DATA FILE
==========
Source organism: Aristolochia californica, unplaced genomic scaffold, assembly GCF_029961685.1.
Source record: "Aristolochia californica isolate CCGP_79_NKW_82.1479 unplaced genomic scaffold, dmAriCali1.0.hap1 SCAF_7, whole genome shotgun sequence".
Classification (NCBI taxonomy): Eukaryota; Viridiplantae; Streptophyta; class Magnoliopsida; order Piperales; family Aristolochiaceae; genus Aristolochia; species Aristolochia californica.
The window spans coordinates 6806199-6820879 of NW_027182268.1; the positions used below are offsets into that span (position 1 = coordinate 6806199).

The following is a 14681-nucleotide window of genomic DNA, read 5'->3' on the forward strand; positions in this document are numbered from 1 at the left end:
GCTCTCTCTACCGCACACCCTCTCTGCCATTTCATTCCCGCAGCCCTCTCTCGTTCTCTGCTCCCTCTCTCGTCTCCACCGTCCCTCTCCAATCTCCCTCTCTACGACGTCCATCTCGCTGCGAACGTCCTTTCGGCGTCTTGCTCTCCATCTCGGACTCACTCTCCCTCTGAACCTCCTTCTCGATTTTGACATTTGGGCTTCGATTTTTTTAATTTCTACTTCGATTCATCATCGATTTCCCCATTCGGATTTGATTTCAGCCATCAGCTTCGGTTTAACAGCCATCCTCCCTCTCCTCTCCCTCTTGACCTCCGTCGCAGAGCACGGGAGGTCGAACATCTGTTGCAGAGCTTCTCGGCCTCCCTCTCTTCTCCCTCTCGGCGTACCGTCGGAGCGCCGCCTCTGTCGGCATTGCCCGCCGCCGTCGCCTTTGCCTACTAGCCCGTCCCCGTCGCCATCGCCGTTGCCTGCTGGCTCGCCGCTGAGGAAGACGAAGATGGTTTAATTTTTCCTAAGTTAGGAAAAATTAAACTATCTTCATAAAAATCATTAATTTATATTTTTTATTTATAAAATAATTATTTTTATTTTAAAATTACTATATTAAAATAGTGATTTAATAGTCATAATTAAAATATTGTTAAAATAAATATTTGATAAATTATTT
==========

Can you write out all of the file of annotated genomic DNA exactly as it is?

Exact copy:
Source organism: Aristolochia californica, unplaced genomic scaffold, assembly GCF_029961685.1.
Source record: "Aristolochia californica isolate CCGP_79_NKW_82.1479 unplaced genomic scaffold, dmAriCali1.0.hap1 SCAF_7, whole genome shotgun sequence".
Classification (NCBI taxonomy): Eukaryota; Viridiplantae; Streptophyta; class Magnoliopsida; order Piperales; family Aristolochiaceae; genus Aristolochia; species Aristolochia californica.
The window spans coordinates 6806199-6820879 of NW_027182268.1; the positions used below are offsets into that span (position 1 = coordinate 6806199).

The following is a 14681-nucleotide window of genomic DNA, read 5'->3' on the forward strand; positions in this document are numbered from 1 at the left end:
GCTCTCTCTACCGCACACCCTCTCTGCCATTTCATTCCCGCAGCCCTCTCTCGTTCTCTGCTCCCTCTCTCGTCTCCACCGTCCCTCTCCAATCTCCCTCTCTACGACGTCCATCTCGCTGCGAACGTCCTTTCGGCGTCTTGCTCTCCATCTCGGACTCACTCTCCCTCTGAACCTCCTTCTCGATTTTGACATTTGGGCTTCGATTTTTTTAATTTCTACTTCGATTCATCATCGATTTCCCCATTCGGATTTGATTTCAGCCATCAGCTTCGGTTTAACAGCCATCCTCCCTCTCCTCTCCCTCTTGACCTCCGTCGCAGAGCACGGGAGGTCGAACATCTGTTGCAGAGCTTCTCGGCCTCCCTCTCTTCTCCCTCTCGGCGTACCGTCGGAGCGCCGCCTCTGTCGGCATTGCCCGCCGCCGTCGCCTTTGCCTACTAGCCCGTCCCCGTCGCCATCGCCGTTGCCTGCTGGCTCGCCGCTGAGGAAGACGAAGATGGTTTAATTTTTCCTAAGTTAGGAAAAATTAAACTATCTTCATAAAAATCATTAATTTATATTTTTTATTTATAAAATAATTATTTTTATTTTAAAATTACTATATTAAAATAGTGATTTAATAGTCATAATTAAAATATTGTTAAAATAAATATTTGATAAATTATTT